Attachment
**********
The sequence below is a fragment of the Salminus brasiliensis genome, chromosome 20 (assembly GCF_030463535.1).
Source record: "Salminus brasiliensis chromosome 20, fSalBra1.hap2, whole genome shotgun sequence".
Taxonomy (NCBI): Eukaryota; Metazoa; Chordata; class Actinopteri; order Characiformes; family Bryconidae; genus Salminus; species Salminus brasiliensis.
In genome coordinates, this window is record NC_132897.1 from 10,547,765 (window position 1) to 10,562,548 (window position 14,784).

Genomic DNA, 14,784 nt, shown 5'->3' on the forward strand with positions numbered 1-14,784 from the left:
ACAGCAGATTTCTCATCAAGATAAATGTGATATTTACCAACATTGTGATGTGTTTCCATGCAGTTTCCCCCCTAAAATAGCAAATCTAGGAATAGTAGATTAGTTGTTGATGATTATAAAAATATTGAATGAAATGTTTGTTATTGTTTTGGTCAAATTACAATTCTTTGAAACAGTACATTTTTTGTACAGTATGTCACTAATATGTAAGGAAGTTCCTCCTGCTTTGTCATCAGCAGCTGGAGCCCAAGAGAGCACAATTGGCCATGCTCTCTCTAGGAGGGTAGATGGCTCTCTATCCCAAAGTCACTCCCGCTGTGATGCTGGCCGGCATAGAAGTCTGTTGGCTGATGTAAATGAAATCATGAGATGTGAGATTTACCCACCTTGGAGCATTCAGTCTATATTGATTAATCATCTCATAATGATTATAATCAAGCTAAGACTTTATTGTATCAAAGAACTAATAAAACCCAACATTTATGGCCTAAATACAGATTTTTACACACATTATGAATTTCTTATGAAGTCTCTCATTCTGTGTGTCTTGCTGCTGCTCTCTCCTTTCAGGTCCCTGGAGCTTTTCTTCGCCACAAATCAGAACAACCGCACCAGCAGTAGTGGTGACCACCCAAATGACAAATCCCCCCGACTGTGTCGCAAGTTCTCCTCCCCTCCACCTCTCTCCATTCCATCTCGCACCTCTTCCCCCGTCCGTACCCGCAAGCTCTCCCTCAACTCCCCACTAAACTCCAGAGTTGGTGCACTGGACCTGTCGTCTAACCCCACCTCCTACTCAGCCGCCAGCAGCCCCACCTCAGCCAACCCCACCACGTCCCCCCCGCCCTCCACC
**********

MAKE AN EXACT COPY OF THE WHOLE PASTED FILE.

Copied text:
The sequence below is a fragment of the Salminus brasiliensis genome, chromosome 20 (assembly GCF_030463535.1).
Source record: "Salminus brasiliensis chromosome 20, fSalBra1.hap2, whole genome shotgun sequence".
Taxonomy (NCBI): Eukaryota; Metazoa; Chordata; class Actinopteri; order Characiformes; family Bryconidae; genus Salminus; species Salminus brasiliensis.
In genome coordinates, this window is record NC_132897.1 from 10,547,765 (window position 1) to 10,562,548 (window position 14,784).

Genomic DNA, 14,784 nt, shown 5'->3' on the forward strand with positions numbered 1-14,784 from the left:
ACAGCAGATTTCTCATCAAGATAAATGTGATATTTACCAACATTGTGATGTGTTTCCATGCAGTTTCCCCCCTAAAATAGCAAATCTAGGAATAGTAGATTAGTTGTTGATGATTATAAAAATATTGAATGAAATGTTTGTTATTGTTTTGGTCAAATTACAATTCTTTGAAACAGTACATTTTTTGTACAGTATGTCACTAATATGTAAGGAAGTTCCTCCTGCTTTGTCATCAGCAGCTGGAGCCCAAGAGAGCACAATTGGCCATGCTCTCTCTAGGAGGGTAGATGGCTCTCTATCCCAAAGTCACTCCCGCTGTGATGCTGGCCGGCATAGAAGTCTGTTGGCTGATGTAAATGAAATCATGAGATGTGAGATTTACCCACCTTGGAGCATTCAGTCTATATTGATTAATCATCTCATAATGATTATAATCAAGCTAAGACTTTATTGTATCAAAGAACTAATAAAACCCAACATTTATGGCCTAAATACAGATTTTTACACACATTATGAATTTCTTATGAAGTCTCTCATTCTGTGTGTCTTGCTGCTGCTCTCTCCTTTCAGGTCCCTGGAGCTTTTCTTCGCCACAAATCAGAACAACCGCACCAGCAGTAGTGGTGACCACCCAAATGACAAATCCCCCCGACTGTGTCGCAAGTTCTCCTCCCCTCCACCTCTCTCCATTCCATCTCGCACCTCTTCCCCCGTCCGTACCCGCAAGCTCTCCCTCAACTCCCCACTAAACTCCAGAGTTGGTGCACTGGACCTGTCGTCTAACCCCACCTCCTACTCAGCCGCCAGCAGCCCCACCTCAGCCAACCCCACCACGTCCCCCCCGCCCTCCACC